Defense lobbyists send their big guns to Brussels
The European Union is spending big on weapons, and lobbyists aim to cash in.
BRUSSELS — For a peace project, the European Union is building a pretty generous war chest — and lobbyists are gearing up to pry it open.
With EU leaders set to give their final sign-off this week on a plan to lock arms and buy arms together, the bloc is speeding toward a new stage of defense integration. In the leadup, weapons-makers from both sides of the Atlantic have been clamoring for facetime with key commissioners and EU lawmakers, while lobbying firms are drafting military experts for their Brussels office.
“In 20 years in public affairs, I’ve never seen so much development on a policy area as on defense in the last five years,” said Benoît Chaucheprat, a co-founder of C&V Consulting, a three-year-old boutique firm that’s unique in Brussels for its focus on defense policy.
It would be a mistake, however, to solely credit Vladimir Putin’s war on the EU’s border for the bloc’s shifting perspective. “We can’t say that the invasion of Ukraine is a game-changer for greater EU defense industry integration,” he said. “But it is surely an accelerator.”
The game-changer was actually Jean-Claude Juncker, the previous European Commission president.
Despite being the seat of both the EU and NATO, Brussels has never been a hub for defense lobbying — the money and contracts were all in the capitals. The EU is even legally barred from using its budget to fund military activities.
Yet Juncker found a work-around in 2016: make defense part of the EU’s industrial strategy. The result today is an €8 billion pot of cash, the European Defense Fund, to boost defense research and development.
Now the EU is getting even more directly involved. In addition to its joint ammunition-buying strategy, which includes €1 billion earmarked for new contracts, Brussels is also planning to spend at least €500 million to boost defense manufacturing capabilities. On top of that, legislation coming out of Brussels on matters like sustainability could dictate how future weapons are built.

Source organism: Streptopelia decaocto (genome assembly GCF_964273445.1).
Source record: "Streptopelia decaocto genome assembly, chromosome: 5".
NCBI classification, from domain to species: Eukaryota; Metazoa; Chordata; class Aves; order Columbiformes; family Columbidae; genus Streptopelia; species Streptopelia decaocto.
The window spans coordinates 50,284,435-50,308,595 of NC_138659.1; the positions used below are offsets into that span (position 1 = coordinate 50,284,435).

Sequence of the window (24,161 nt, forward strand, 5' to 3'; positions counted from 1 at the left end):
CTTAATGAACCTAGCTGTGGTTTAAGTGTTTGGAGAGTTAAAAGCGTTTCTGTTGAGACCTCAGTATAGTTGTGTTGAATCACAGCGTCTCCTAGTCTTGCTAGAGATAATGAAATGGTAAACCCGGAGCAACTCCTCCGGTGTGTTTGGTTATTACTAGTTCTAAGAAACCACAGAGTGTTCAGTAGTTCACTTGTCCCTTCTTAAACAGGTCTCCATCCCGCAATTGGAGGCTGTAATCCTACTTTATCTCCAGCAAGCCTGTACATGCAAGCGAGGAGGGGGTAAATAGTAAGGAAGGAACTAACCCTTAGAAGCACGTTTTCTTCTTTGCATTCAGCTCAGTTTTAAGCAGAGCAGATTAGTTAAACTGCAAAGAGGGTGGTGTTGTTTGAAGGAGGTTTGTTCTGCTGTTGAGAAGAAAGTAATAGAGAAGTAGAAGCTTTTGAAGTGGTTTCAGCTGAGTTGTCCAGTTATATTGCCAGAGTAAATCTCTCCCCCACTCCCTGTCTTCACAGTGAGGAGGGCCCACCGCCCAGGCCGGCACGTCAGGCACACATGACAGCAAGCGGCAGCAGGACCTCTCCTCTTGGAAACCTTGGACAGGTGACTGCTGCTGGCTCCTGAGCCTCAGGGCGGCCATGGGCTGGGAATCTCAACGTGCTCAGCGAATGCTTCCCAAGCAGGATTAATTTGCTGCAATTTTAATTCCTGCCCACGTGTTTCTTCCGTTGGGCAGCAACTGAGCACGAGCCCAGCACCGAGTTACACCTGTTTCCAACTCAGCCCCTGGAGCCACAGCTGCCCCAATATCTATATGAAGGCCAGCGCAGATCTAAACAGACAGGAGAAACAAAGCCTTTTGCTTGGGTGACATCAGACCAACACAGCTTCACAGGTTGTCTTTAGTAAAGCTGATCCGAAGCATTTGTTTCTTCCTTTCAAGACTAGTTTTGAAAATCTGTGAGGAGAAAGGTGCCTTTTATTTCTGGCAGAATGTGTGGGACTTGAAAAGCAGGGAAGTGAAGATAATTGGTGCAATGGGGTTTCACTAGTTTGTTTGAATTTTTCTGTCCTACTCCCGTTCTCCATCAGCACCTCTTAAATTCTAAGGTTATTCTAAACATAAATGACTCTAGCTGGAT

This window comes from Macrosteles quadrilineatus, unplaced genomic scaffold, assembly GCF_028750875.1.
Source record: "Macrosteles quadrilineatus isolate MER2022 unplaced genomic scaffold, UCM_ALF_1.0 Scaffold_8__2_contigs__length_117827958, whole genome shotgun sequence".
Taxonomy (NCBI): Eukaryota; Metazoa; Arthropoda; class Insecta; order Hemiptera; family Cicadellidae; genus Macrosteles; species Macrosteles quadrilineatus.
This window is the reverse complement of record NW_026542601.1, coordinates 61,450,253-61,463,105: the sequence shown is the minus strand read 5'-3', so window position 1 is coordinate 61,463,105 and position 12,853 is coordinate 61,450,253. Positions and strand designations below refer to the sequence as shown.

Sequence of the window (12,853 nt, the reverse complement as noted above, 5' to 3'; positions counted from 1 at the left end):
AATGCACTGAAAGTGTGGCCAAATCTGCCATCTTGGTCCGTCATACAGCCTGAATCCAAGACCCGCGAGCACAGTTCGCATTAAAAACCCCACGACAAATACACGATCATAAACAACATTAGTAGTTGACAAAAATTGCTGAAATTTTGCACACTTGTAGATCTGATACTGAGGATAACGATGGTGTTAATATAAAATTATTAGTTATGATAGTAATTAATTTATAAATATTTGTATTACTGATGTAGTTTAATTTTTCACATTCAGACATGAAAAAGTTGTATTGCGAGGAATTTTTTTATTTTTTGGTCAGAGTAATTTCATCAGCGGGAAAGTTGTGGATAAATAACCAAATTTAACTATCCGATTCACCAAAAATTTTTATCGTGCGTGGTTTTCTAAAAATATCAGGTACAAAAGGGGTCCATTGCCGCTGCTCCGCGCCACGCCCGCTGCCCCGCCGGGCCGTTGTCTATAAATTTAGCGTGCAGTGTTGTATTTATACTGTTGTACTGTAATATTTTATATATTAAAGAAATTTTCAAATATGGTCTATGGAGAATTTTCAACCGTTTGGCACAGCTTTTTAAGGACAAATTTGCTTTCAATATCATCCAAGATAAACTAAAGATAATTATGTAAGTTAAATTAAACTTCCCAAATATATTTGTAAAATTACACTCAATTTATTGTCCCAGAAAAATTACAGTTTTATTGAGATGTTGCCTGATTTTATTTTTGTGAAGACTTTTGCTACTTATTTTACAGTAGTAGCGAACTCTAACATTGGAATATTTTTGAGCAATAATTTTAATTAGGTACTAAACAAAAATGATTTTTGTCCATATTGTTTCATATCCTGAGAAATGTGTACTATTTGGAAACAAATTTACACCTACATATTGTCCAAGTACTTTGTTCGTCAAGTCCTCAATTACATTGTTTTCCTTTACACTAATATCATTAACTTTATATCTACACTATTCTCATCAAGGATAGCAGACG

“The EU is becoming a player in a way,” said Camille Grand, a fellow at the European Council on Foreign Relations. “All the defense companies in Brussels are more engaged with the EU than they’ve ever been.”
Usually, defense lobbying is pretty transactional: You bid on a tender, you win it or you lose it. And for years, Brussels had no tenders to offer. So defense firms weren’t too interested.
Grand, who served as the top NATO official for defense investment until last year, said he was “always struck by the fact that many of these companies had only a limited understanding” of how the EU and NATO work, “partially because there was no direct business for many of them.”
That’s changing. And defense firms are trying to study up.
The American giant Boeing fattened its footprint last year, for example, poaching seasoned EU hand Liam Benham from IBM to be its new EU and NATO lobbying chief, while sending a Boeing veteran, Kristen Richmond, to Brussels.
Agencies are also increasing their offerings.